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  5. "Ga i baned, plîs?"

"Ga i baned, plîs?"

Translation:May I have a cup of tea, please?

February 4, 2016



How baned can mean "a cup of tea"?


By itself, paned just means "a cuppa" -- a cupful of something.

But by convention, "a cuppa" in most of the UK is specifically a cupful of tea, rather than a cupful of coffee or creosote or jelly beans.

A bit like somebody who goes outside "for a smoke" will usually be smoking tobacco (most often a cigarette), not marijuana or oregano or dried buffalo dung.


I laugh every time I read your response, mizinamo! Dw i'n chwerthin heddiw!


Earlier in this lesson duo told me that 'cuppa' was 'disgled' or something. Is there different dialect names for a cuppa in Welsh?


Yes :)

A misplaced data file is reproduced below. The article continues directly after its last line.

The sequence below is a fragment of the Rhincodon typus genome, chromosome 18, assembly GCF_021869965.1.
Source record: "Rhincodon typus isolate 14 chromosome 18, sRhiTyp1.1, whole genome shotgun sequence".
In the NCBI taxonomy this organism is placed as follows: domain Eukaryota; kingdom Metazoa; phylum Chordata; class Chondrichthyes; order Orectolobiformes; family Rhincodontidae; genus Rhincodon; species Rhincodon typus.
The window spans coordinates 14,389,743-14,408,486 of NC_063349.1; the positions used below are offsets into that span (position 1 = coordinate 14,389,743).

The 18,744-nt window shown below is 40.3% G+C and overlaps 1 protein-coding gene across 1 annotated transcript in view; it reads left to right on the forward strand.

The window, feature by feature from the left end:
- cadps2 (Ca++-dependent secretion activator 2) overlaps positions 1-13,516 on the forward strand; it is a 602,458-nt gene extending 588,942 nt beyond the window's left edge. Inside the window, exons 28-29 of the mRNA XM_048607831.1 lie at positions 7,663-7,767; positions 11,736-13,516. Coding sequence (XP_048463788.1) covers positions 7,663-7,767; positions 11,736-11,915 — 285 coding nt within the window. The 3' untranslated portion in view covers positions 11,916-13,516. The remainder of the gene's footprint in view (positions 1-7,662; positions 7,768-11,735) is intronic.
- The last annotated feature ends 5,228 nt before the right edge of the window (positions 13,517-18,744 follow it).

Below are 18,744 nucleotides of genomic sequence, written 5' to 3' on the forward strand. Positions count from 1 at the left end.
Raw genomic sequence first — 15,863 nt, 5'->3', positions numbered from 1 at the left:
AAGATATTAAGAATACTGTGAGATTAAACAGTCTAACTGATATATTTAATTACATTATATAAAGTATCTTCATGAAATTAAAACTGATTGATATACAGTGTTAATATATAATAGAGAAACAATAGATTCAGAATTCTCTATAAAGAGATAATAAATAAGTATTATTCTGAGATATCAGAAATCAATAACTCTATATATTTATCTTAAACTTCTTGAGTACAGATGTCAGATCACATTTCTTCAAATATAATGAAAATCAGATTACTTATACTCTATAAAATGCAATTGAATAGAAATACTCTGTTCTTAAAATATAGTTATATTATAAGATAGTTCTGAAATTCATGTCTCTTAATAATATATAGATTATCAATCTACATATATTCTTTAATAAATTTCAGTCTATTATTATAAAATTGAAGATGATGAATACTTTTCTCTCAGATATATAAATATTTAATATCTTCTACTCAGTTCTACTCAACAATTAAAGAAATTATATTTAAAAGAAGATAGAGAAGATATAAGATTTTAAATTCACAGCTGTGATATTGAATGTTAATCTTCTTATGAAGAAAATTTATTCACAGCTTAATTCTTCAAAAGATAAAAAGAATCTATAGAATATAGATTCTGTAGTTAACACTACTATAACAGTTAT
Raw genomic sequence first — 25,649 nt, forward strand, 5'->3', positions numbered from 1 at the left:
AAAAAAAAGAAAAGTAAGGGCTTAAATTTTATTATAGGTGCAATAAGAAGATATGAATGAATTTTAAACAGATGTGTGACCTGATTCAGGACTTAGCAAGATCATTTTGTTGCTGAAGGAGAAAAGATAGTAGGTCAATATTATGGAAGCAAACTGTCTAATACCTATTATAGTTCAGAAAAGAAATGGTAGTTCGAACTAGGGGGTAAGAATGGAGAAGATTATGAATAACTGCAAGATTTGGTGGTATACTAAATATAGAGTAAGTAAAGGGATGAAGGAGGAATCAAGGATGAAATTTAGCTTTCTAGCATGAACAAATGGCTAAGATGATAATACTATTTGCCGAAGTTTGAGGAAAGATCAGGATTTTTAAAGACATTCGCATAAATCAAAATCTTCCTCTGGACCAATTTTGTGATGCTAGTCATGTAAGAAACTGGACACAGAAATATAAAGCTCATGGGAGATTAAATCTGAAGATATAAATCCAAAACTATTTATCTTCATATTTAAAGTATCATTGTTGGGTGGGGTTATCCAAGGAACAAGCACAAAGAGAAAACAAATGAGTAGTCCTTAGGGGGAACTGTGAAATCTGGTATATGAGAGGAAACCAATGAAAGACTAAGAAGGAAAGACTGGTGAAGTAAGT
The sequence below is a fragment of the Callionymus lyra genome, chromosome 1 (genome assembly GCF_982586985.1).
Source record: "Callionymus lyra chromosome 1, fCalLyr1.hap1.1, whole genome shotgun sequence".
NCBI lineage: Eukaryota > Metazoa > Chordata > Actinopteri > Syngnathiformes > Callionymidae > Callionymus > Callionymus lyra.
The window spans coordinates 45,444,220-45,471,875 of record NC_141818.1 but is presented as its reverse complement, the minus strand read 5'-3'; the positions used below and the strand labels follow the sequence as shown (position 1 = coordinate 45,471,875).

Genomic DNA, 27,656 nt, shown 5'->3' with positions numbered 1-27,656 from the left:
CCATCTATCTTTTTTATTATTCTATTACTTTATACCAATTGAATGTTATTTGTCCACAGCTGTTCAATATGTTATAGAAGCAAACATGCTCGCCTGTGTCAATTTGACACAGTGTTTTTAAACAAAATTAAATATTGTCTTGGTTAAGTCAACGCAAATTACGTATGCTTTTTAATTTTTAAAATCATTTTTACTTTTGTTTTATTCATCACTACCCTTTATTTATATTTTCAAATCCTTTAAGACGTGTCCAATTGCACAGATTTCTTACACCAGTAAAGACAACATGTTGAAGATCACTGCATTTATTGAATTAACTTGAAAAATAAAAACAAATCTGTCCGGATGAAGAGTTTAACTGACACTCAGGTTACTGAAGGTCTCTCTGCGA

I believe disgled is more a northern term.

Edit: paned and disgled are different dialect terms for the same thing (a "cuppa", i.e. a cupful of something, typically tea), with paned (or with regional pronunciation panad) being more common in the north and disgled more associated with the south.


Disgled is the southern term actually with "Paned" being more general/northern.


The translation 'May I have a cup ' must be accepted but what is being insinuated is 'may I have a cup of tea' Both would be acceptable, I do not use 'baned' anyway I use 'Ga I dished'


Different terms:

  • cwpan - a cup ( the object itself)
  • paned (or disgled in parts of west and south Wales) - a cuppa/cup (of tea, unless something else is specified)


I don't see, when translating 'please' from the english, why i am penalized for using 'os gwel...' whatever instead of 'plis' as it wants in this particular case.


Was this particular case a "type what you hear" exercise? If not, perhaps you made a mistake in spelling? Any of the three variations of please are accepted.

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